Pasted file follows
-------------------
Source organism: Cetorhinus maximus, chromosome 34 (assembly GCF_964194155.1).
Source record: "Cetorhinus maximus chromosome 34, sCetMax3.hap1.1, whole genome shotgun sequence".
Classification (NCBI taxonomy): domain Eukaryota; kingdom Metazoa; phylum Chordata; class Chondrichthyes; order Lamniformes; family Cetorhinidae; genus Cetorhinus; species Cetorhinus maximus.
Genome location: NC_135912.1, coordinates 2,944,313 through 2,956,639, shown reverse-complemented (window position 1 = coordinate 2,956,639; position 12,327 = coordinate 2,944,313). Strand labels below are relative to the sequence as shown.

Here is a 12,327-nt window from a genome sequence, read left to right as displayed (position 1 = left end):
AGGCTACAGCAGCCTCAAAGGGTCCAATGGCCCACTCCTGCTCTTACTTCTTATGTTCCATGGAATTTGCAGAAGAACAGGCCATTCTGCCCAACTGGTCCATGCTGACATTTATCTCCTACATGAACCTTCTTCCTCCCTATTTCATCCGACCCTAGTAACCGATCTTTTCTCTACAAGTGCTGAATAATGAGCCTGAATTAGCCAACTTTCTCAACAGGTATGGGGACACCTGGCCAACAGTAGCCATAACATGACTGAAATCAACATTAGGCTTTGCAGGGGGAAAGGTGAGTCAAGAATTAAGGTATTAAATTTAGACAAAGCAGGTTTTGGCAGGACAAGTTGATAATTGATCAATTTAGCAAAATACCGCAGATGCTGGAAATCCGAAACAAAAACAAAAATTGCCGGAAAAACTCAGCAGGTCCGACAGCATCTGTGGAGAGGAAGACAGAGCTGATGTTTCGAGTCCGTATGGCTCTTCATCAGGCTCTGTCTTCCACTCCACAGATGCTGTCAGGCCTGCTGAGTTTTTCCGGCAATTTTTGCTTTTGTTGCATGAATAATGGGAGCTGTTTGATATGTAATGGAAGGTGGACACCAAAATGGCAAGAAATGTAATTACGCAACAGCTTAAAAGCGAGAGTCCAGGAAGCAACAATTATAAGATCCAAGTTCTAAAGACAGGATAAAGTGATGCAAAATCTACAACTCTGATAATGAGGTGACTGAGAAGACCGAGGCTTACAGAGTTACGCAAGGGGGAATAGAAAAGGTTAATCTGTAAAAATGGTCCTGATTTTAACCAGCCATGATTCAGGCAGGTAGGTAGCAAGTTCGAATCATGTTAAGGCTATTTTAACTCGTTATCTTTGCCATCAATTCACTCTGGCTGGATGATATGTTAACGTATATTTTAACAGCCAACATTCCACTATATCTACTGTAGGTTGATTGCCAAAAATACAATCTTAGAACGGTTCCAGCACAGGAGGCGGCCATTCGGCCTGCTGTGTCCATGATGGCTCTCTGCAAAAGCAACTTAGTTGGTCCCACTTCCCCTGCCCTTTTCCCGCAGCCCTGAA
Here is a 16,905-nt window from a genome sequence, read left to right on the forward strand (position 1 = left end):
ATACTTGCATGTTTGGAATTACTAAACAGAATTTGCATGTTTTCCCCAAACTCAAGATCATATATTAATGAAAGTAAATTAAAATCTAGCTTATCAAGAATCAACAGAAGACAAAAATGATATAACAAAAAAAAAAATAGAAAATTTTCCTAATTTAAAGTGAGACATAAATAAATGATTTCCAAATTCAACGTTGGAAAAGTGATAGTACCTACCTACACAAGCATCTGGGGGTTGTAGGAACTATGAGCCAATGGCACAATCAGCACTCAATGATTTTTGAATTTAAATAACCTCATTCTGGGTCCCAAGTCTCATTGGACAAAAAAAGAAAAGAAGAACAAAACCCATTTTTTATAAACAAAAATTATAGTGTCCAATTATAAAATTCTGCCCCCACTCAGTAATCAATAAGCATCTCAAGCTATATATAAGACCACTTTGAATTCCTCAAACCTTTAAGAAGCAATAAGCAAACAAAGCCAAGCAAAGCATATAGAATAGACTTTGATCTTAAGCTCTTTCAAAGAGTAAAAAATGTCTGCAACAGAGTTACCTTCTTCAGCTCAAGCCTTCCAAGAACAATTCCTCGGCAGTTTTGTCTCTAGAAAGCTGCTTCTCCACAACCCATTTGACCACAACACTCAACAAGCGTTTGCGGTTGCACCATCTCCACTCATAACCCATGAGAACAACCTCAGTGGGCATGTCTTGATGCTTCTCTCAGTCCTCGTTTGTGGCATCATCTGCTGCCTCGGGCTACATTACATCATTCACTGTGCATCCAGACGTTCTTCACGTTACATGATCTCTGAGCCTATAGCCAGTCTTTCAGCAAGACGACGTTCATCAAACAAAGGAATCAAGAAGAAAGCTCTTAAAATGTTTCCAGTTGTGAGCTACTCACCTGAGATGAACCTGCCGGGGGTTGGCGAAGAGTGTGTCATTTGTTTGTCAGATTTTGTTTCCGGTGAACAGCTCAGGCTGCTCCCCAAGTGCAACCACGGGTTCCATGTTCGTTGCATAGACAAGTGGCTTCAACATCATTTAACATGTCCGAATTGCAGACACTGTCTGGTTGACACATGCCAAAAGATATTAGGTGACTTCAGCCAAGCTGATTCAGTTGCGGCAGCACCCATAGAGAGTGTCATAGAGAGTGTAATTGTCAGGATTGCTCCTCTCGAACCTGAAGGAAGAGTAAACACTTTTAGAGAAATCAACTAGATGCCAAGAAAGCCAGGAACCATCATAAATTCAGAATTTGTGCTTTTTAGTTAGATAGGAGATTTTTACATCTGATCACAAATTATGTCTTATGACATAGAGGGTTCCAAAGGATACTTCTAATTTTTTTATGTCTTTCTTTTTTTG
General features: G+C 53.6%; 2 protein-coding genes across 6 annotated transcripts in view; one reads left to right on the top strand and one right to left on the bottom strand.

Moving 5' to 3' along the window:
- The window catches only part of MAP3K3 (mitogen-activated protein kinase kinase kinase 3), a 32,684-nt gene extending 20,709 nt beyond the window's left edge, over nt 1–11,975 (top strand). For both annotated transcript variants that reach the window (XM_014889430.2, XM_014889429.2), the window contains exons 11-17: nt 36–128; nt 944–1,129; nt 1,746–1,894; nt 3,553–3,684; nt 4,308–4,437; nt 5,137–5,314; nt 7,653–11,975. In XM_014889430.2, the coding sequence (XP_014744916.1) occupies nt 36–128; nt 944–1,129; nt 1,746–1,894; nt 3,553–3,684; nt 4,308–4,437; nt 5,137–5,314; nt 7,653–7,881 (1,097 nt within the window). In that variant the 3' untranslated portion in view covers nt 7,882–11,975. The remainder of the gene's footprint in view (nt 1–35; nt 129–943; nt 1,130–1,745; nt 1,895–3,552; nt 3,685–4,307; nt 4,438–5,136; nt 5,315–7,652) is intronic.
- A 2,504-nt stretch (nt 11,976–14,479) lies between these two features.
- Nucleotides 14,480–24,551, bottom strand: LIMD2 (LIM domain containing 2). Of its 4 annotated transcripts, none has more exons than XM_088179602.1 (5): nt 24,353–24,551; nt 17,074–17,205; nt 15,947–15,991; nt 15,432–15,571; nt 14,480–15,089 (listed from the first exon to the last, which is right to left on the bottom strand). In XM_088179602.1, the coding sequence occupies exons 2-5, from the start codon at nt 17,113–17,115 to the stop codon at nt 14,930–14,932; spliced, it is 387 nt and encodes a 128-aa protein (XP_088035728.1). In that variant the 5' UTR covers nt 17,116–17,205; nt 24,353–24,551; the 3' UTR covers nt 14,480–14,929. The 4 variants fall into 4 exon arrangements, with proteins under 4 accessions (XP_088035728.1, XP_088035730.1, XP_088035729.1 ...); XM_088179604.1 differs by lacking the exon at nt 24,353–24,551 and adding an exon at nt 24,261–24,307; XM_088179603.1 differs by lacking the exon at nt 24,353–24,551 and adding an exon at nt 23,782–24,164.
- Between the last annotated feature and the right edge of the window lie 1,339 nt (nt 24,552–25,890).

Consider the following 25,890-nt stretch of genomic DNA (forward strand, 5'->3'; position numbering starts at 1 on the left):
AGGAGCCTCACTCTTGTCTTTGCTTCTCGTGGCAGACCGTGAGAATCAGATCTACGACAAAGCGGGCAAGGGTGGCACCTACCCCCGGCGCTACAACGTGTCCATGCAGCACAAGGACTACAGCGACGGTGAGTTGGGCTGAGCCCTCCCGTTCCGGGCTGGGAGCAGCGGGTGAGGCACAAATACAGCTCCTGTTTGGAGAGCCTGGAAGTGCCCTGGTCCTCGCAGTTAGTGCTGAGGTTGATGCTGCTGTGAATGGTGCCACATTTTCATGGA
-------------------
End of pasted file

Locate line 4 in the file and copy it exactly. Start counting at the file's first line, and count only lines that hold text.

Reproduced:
Genome location: NC_135912.1, coordinates 2,944,313 through 2,956,639, shown reverse-complemented (window position 1 = coordinate 2,956,639; position 12,327 = coordinate 2,944,313). Strand labels below are relative to the sequence as shown.